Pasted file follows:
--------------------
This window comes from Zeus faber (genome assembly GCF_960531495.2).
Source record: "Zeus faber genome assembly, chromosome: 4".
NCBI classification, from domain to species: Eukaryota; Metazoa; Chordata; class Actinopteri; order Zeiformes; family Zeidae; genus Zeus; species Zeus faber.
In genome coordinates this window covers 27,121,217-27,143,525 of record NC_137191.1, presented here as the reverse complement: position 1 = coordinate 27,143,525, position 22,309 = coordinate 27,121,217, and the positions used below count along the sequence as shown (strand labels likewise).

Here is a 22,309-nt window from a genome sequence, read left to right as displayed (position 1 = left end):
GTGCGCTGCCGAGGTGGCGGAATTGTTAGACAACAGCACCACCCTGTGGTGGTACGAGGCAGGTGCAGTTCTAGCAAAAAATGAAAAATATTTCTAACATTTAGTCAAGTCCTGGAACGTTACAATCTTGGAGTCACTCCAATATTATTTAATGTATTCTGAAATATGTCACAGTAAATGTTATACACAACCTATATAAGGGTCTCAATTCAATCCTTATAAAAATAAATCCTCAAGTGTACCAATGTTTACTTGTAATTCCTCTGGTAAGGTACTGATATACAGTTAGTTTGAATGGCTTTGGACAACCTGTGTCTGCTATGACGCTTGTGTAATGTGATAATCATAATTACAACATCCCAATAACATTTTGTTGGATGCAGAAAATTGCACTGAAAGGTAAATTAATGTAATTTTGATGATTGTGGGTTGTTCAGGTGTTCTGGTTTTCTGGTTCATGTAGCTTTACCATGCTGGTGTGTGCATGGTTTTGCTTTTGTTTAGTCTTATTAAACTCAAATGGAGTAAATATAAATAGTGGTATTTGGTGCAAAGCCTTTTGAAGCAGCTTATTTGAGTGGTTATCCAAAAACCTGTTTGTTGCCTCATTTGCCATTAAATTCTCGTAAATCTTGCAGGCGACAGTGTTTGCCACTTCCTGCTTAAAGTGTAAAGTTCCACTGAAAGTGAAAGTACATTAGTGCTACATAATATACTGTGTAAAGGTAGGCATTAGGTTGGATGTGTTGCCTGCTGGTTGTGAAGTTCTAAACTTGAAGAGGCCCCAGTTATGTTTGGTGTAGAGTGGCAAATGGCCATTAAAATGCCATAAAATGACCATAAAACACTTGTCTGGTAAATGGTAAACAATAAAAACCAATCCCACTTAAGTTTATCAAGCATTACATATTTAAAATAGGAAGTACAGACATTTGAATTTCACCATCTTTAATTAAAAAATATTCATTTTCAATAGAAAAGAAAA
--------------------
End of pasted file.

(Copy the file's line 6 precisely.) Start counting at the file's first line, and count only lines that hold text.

GTGCGCTGCCGAGGTGGCGGAATTGTTAGACAACAGCACCACCCTGTGGTGGTACGAGGCAGGTGCAGTTCTAGCAAAAAATGAAAAATATTTCTAACATTTAGTCAAGTCCTGGAACGTTACAATCTTGGAGTCACTCCAATATTATTTAATGTATTCTGAAATATGTCACAGTAAATGTTATACACAACCTATATAAGGGTCTCAATTCAATCCTTATAAAAATAAATCCTCAAGTGTACCAATGTTTACTTGTAATTCCTCTGGTAAGGTACTGATATACAGTTAGTTTGAATGGCTTTGGACAACCTGTGTCTGCTATGACGCTTGTGTAATGTGATAATCATAATTACAACATCCCAATAACATTTTGTTGGATGCAGAAAATTGCACTGAAAGGTAAATTAATGTAATTTTGATGATTGTGGGTTGTTCAGGTGTTCTGGTTTTCTGGTTCATGTAGCTTTACCATGCTGGTGTGTGCATGGTTTTGCTTTTGTTTAGTCTTATTAAACTCAAATGGAGTAAATATAAATAGTGGTATTTGGTGCAAAGCCTTTTGAAGCAGCTTATTTGAGTGGTTATCCAAAAACCTGTTTGTTGCCTCATTTGCCATTAAATTCTCGTAAATCTTGCAGGCGACAGTGTTTGCCACTTCCTGCTTAAAGTGTAAAGTTCCACTGAAAGTGAAAGTACATTAGTGCTACATAATATACTGTGTAAAGGTAGGCATTAGGTTGGATGTGTTGCCTGCTGGTTGTGAAGTTCTAAACTTGAAGAGGCCCCAGTTATGTTTGGTGTAGAGTGGCAAATGGCCATTAAAATGCCATAAAATGACCATAAAACACTTGTCTGGTAAATGGTAAACAATAAAAACCAATCCCACTTAAGTTTATCAAGCATTACATATTTAAAATAGGAAGTACAGACATTTGAATTTCACCATCTTTAATTAAAAAATATTCATTTTCAATAGAAAAGAAAA